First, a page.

The Barnes & Noble Review
Virtual Confrontation From the beginning of his career, William Gibson's fiction has dealt with the emerging interface between human beings and the furiously evolving field of information technology. His famous first novel, Neuromancer, popularized the concept of cyberspace and provided an entire generation of science fiction writers with a working model of the digitized society that is just around the corner. With All Tomorrow's Parties, his sixth and latest solo novel, Gibson reaffirms his position as the prose poet of the information age, giving us a complex, densely imagined portrait of a near-future society poised on the edge of a profound and mysterious change.
All Tomorrow's Parties is the concluding volume in a loosely connected trilogy that began six years ago with Virtual Light and continued, three years later, with Idoru. In the world of these novels, the millennium has come and gone, leaving in its wake an America that is battered and balkanized but still essentially itself. As the new novel opens, Colin Laney digital prognosticator and protagonist of Idoru has come to the conclusion that larger, more fundamental changes are on the way and will shortly put an end to the governing paradigms of the early 21st century.
Laney is one of Gibson's most unique creations, a man who was subjected to an illegal drug experiment as a child and who has since developed a singular talent: He can immerse himselfinanonymous streams of data and identify what he calls the "nodal points," the crucial turning points in the lives of individuals and in the histories of entire societies. All Tomorrow's Parties concerns Laney's ongoing attempts to understand the nature of the massive new nodal point he believes is imminent and to prevent, if possible, a dimly perceived series of post-millennial catastrophes.
Although he knows very few things for certain, Laney believes that California will be the starting point for the forthcoming change. He therefore contacts an old acquaintance named Berry Rydell a hard-luck ex-policeman and the hero of Virtual Light and sends him to San Francisco to act as his agent-in-place. Laney also believes that the prime mover behind this unspecified change will be billionaire industrialist Cody Harwood, whose "signature" appears over and over again in the oceans of data that surround the nodal point. Subsequent investigation reveals that, years before, Harwood had voluntarily subjected himself to the same experimental drug that gave Laney his peculiar ability; that Harwood is himself capable of discerning the nodal points in the world's data stream; and that he has spent years manipulating events in order to insure himself a dominant position in the reconfigured world, a world whose essence will be altered by the new technologies that Harwood himself will sponsor and control.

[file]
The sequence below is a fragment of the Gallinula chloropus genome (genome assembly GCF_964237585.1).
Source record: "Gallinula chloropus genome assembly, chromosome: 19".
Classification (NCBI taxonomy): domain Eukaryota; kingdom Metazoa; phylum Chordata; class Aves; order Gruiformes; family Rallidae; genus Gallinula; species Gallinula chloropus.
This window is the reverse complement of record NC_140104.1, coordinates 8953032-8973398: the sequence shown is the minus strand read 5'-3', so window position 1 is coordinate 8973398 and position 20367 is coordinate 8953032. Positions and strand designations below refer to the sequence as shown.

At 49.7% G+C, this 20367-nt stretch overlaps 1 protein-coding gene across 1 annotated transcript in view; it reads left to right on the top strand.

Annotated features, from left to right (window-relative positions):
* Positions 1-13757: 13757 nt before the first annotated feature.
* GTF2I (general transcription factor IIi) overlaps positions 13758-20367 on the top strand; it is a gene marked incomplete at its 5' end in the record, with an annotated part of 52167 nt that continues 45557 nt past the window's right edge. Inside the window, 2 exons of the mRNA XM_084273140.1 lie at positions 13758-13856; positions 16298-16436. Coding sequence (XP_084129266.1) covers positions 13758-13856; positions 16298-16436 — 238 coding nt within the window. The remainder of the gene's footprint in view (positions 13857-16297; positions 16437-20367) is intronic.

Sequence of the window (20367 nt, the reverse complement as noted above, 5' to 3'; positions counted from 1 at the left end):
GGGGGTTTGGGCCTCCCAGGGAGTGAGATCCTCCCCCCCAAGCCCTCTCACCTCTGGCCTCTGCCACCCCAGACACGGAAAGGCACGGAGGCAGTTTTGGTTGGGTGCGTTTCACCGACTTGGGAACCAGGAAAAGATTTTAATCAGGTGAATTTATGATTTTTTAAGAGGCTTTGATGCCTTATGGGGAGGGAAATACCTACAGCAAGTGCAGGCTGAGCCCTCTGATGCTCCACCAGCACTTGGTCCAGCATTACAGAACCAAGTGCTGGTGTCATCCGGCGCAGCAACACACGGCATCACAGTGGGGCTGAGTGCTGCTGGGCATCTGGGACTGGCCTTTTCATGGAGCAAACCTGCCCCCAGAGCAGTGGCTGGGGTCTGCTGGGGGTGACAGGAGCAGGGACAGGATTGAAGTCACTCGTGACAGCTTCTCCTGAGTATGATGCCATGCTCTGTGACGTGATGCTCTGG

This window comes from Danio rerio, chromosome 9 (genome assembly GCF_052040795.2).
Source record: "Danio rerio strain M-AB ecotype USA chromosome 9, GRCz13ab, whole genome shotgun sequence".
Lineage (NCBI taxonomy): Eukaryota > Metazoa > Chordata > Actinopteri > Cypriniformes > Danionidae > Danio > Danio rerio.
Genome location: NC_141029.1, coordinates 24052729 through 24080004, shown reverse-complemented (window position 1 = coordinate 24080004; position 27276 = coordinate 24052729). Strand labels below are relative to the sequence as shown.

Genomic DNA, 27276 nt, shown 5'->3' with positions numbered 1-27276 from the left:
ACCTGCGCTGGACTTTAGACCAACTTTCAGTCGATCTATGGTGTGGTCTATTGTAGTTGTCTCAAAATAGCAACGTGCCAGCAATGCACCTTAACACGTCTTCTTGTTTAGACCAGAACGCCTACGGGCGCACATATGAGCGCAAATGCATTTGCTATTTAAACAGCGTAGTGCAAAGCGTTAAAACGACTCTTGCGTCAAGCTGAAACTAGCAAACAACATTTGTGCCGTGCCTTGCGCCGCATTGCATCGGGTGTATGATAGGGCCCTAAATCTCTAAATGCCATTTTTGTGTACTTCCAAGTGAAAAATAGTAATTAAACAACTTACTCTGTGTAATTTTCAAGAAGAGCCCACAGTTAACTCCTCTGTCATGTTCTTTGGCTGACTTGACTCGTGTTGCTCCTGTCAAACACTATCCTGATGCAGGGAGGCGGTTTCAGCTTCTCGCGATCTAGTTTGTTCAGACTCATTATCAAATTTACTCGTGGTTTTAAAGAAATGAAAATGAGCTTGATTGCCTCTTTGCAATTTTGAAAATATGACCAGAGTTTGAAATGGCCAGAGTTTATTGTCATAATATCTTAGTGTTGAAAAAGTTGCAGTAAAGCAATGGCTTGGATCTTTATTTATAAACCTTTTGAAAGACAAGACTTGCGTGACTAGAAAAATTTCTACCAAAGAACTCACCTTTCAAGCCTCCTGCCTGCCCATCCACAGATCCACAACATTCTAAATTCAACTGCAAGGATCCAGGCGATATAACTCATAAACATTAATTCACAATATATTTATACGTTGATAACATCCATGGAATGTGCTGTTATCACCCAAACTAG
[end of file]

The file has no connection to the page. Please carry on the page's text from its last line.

The resulting drama which is, in effect, a no-holds-barred struggle for the soul of the future is played out against an array of brilliantly realized settings, some actual (such as the Bridge, a squatter's haven built on the ruins of the structurally damaged San Francisco/Oakland Bridge) and some virtual (such as the vast, multifaceted Walled City, a gigantic software construct built and maintained by outlaw hackers who have effectively seceded from the human mainstream).
Characters caught up in the drama are likewise divided along physical and virtual lines. Included among them are Virtual Light's Chevette Washington, the former bicycle messenger who was once Berry Rydell's lover; Silencio, a damaged, perhaps autistic adolescent with an uncanny ability to find his way through the unmapped regions of cyberspace; Shinyu Yamazaki, existential sociologist and perennial student of 21st century culture; and, most centrally, Rei Toei, the Idoru of Gibson's previous novel, a beautiful, artificially intelligent entity who is described as "a sea of code, the ultimate expression of entertainment software." Rei Toei is a new order of being, a constantly evolving artifact of the digital age, and she will play a pivotal role in the climactic confrontation with Cody Harwood.